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Postgrad Med. 2010 Mar;122(2):74-82. doi: 10.3810/pgm.2010.03.2124.

Smoking cessation intervention: an evidence-based approach.

Author information

1
Facultad de Medicina Tijuana, Universidad Autónoma de Baja California. rafaellaniado@gmail.com

Abstract

Cigarette smoking represents the most important source of preventable morbidity and premature mortality worldwide. Approximately 100 million deaths were caused by tobacco use in the 20th century. There are >1 billion smokers worldwide, and globally the use of tobacco products is increasing, with the epidemic shifting to the developing world. Tobacco dependence is a chronic condition that often requires repeated intervention for success. Just informing a patient about health risks, although necessary, is usually not sufficient for a decision to change. Smokers should be provided with counseling when attempting to quit. Pharmacologic smoking cessation aids are recommended for all smokers who are trying to quit, unless contraindicated. Evidence-based guidelines recommend nicotine replacement therapy, bupropion SR, and varenicline as effective alternatives for smoking cessation therapy, especially when combined with behavioral interventions. Combination pharmacotherapy is indicated for highly nicotine-dependent smokers, patients who have failed with monotherapy, and patients with breakthrough cravings. An additional form of nicotine replacement therapy or an addition of a non-nicotine replacement therapy oral medication (bupropion or varenicline) may be helpful. The rate of successful smoking cessation at 1 year is 3% to 5% when the patient simply tries to stop, 7% to 16% if the smoker undergoes behavioral intervention, and up to 24% when receiving pharmacological treatment and behavioral support.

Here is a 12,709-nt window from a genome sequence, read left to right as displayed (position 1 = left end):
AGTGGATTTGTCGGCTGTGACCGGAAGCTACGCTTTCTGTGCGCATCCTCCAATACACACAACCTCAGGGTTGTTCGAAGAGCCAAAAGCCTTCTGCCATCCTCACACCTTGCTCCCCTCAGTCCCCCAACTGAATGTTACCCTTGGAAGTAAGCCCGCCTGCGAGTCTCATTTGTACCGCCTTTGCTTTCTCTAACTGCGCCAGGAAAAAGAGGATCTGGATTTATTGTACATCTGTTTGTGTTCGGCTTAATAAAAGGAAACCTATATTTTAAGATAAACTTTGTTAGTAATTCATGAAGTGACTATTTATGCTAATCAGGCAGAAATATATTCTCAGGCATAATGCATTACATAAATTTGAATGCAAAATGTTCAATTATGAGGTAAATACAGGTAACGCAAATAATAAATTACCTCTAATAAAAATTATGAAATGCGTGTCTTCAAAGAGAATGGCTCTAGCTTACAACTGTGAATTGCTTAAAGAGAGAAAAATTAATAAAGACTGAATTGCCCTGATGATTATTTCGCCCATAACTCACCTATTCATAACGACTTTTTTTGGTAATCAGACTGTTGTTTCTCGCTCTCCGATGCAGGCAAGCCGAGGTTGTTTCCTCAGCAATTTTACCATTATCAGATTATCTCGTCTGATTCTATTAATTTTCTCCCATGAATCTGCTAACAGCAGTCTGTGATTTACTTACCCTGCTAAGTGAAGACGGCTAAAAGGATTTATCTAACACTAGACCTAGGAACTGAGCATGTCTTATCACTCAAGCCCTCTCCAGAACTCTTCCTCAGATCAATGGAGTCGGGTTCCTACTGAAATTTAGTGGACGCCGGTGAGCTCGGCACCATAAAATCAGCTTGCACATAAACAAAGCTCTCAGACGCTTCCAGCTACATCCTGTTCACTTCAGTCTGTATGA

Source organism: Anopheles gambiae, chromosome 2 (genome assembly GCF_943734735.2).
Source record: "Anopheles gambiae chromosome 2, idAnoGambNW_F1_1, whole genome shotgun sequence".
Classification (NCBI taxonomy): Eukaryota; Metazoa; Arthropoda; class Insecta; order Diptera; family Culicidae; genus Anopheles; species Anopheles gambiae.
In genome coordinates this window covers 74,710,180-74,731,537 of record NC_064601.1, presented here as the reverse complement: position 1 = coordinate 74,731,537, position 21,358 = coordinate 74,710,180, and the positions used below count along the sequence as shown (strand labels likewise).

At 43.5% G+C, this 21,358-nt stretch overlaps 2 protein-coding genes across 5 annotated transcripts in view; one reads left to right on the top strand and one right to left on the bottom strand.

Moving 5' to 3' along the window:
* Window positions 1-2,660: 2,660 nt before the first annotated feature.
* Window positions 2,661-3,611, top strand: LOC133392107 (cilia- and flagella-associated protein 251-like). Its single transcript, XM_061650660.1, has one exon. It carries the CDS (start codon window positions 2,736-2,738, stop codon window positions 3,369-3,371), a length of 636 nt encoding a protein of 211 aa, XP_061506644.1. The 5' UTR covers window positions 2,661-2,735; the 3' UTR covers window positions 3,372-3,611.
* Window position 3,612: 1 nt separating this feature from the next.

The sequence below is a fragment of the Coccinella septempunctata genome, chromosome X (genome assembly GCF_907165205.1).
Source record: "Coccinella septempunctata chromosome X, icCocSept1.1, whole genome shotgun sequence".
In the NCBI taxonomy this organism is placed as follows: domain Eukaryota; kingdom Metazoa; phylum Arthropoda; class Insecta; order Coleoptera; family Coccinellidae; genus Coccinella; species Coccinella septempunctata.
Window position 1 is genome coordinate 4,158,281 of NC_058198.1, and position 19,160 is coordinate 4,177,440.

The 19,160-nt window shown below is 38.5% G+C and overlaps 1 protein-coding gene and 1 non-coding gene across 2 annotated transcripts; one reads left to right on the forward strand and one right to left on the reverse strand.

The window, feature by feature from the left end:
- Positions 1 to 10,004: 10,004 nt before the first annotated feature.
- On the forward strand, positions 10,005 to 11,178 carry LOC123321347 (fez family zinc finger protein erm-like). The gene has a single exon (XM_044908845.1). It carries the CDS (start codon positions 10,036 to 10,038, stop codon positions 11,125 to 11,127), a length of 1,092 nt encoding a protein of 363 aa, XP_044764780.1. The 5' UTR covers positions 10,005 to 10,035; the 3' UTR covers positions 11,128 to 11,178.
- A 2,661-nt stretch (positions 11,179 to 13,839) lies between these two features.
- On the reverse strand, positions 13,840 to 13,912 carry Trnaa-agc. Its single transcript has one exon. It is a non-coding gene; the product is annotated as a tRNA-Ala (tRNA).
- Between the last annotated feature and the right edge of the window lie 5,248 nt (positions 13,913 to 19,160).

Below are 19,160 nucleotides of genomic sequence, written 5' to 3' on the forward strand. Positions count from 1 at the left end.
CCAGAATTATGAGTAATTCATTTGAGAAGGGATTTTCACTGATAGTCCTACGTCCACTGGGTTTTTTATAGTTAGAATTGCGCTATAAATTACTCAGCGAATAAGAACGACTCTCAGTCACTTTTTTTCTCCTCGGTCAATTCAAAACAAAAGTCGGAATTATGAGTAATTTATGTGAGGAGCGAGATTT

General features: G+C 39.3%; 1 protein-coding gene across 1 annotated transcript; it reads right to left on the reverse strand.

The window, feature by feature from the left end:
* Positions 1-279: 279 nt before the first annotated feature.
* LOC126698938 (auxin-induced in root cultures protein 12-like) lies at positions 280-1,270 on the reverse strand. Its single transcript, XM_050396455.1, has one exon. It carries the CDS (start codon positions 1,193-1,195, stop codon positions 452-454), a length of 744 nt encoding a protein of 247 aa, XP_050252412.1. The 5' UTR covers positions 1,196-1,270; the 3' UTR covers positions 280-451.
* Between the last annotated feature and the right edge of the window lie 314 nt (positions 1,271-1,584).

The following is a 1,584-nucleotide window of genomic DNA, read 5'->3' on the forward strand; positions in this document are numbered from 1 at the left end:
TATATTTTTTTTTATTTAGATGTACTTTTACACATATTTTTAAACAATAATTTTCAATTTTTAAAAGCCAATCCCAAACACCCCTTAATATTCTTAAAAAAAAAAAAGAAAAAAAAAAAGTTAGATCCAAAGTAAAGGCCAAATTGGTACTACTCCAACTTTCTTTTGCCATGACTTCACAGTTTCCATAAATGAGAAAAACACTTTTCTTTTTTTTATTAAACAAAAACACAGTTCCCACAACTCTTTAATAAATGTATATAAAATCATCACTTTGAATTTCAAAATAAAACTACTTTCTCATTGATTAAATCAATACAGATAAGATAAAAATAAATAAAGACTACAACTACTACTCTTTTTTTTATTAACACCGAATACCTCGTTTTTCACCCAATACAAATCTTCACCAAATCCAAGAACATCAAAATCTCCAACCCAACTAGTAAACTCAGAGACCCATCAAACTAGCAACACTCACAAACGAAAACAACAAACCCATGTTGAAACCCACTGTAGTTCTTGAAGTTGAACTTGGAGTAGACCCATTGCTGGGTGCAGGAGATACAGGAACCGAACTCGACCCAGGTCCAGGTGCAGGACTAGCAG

PMID:
20203458
DOI:
10.3810/pgm.2010.03.2124
[Indexed for MEDLINE]

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